From Robert Reich Blog
Joe Biden has won. He will be our next president.
Normally, the loser of the race would give a gracious concession speech, and accept the results.
That won't happen this time around, because Donald Trump is a pathological narcissist who will never admit defeat. But there's no legal requirement for the losing candidate to formally concede -- it's just another tradition Trump will choose to ignore.
He can bluster and protest all he wants, but like it or not, the Constitution and federal law establish a clear timeline of how electoral votes are processed, and when the new president takes office. Here's how that process normally plays out, how Trump might try to undermine it, and why he is unlikely to succeed.
The first date to look out for is December 8th. After Election Day, states have until this date, called the "safe harbor" deadline, to resolve any election disputes. Each state has a unique process outlined in its state constitution for this, and the federal deadline was created so that state electoral disputes don't drag on endlessly.
Next is December 14th. This is when the electors meet in their states, and cast paper ballots for president and vice president. And then governors certify the electors' votes.
The governor sends these certified results to Congress by December 23rd.
On January 6th, 2021, the newly sworn-in Congress meets in a joint session to officially accept each state's Electoral College votes and count them. This is normally a ceremonial event in which the already-settled results of the election are simply made official. This is when the presidential race formally ends.
Lastly, on January 20th, the president and vice president are inaugurated.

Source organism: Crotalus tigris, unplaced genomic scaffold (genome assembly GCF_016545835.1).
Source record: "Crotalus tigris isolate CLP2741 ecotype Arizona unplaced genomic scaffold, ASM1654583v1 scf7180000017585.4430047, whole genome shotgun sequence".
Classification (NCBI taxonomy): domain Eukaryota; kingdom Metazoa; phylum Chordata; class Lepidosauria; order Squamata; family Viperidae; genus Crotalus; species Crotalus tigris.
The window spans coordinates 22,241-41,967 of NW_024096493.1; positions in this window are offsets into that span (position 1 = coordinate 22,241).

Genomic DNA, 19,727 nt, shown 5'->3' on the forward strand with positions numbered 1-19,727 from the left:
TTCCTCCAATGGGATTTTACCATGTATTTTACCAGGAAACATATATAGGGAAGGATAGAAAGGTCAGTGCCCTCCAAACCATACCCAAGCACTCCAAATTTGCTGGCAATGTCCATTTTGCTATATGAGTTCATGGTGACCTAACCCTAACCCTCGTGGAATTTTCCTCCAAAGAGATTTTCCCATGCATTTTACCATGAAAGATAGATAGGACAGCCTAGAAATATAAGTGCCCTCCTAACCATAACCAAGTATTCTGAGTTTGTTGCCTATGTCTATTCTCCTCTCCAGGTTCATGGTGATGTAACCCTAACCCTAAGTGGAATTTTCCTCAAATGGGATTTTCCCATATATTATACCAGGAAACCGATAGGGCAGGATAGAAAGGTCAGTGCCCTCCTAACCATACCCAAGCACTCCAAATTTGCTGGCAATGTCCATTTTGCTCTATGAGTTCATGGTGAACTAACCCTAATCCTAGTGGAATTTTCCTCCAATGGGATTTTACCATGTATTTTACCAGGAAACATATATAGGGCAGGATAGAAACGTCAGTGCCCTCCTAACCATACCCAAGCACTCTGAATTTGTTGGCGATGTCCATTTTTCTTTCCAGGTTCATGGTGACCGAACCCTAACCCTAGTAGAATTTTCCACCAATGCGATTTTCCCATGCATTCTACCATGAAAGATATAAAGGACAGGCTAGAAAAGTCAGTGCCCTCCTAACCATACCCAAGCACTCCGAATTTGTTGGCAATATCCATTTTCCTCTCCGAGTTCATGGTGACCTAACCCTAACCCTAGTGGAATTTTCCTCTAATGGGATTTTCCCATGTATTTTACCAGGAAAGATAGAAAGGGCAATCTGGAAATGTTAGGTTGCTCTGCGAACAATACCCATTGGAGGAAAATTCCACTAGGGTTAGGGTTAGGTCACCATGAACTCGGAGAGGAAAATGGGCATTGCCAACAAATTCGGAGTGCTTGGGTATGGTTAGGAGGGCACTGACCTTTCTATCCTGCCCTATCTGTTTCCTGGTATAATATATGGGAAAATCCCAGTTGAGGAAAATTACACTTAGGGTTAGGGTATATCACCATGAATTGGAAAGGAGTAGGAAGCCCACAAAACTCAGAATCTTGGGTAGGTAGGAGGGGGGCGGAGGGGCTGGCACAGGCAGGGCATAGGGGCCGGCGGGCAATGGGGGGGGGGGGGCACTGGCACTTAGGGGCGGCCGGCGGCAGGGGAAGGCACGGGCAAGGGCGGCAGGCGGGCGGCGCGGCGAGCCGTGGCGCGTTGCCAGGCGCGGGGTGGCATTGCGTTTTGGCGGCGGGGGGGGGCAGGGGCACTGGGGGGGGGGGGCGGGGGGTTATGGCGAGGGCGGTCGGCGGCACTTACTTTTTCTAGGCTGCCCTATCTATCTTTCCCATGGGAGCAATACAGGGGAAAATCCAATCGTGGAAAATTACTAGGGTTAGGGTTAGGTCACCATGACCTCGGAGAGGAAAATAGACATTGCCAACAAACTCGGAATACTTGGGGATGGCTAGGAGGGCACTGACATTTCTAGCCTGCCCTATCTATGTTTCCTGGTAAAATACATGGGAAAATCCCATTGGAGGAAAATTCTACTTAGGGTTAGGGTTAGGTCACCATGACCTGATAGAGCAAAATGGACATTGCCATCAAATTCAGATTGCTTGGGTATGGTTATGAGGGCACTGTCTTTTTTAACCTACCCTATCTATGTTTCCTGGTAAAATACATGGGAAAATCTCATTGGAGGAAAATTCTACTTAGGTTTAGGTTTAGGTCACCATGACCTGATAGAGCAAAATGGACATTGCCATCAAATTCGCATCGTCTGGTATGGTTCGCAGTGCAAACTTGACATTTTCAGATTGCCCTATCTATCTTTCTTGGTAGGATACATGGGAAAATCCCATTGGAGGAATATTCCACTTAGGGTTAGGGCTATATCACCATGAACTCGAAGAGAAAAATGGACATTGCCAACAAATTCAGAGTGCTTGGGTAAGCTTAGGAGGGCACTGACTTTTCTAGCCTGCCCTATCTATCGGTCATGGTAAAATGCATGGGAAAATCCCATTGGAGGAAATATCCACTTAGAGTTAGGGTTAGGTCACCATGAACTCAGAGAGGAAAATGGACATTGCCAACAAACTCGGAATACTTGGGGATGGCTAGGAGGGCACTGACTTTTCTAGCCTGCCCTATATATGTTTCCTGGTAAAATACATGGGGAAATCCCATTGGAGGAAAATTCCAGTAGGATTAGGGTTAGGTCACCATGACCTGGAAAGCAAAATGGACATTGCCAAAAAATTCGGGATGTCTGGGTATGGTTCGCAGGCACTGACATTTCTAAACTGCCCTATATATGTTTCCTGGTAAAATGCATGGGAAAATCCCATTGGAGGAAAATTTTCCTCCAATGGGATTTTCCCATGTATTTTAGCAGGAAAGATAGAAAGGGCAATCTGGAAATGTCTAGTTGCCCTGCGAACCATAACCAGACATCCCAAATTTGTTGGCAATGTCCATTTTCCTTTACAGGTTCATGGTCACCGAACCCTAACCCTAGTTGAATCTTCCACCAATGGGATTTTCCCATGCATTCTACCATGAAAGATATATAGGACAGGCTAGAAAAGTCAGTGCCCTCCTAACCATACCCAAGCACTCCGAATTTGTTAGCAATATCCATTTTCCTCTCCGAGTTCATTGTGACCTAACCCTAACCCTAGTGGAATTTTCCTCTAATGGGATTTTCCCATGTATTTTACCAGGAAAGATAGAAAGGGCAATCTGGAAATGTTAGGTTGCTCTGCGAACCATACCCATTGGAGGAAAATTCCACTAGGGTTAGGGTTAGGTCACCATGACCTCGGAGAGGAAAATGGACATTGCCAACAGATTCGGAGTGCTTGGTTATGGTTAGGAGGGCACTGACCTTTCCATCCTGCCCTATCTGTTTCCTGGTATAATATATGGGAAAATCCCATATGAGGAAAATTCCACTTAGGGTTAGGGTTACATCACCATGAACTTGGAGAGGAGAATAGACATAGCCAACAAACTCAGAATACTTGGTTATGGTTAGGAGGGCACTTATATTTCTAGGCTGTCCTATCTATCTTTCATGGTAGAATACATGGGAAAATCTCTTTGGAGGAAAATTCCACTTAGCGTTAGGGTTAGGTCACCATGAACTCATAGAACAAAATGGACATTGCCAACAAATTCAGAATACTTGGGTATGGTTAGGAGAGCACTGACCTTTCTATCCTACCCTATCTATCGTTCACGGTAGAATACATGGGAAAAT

Normally, no one pays much attention to this process before Inauguration Day because it goes off without a hitch. But we've seen that Trump will do anything to hold onto power. It's important to know how and when he might try to undermine this process, and also understand how unlikely it is he'll succeed.
Trump backers are trying to push Republican-controlled state legislatures to appoint their own slates of Trump electors. That's why the campaign has launched empty legal challenges to perfectly normal vote counts -- trying to sow enough doubt to give the state legislatures political cover to appoint their own electors.
This isn't likely to happen. It would be challenged as an unconstitutional power grab, since state legislatures have almost always deferred to the results of the state's popular vote in assigning electoral votes. And not to mention, it would spark massive public outrage.
Thankfully, it doesn't look like Republican legislators in any of the key swing states want to expend their political capital defending a failed president, and some have even explicitly come out against this plan.
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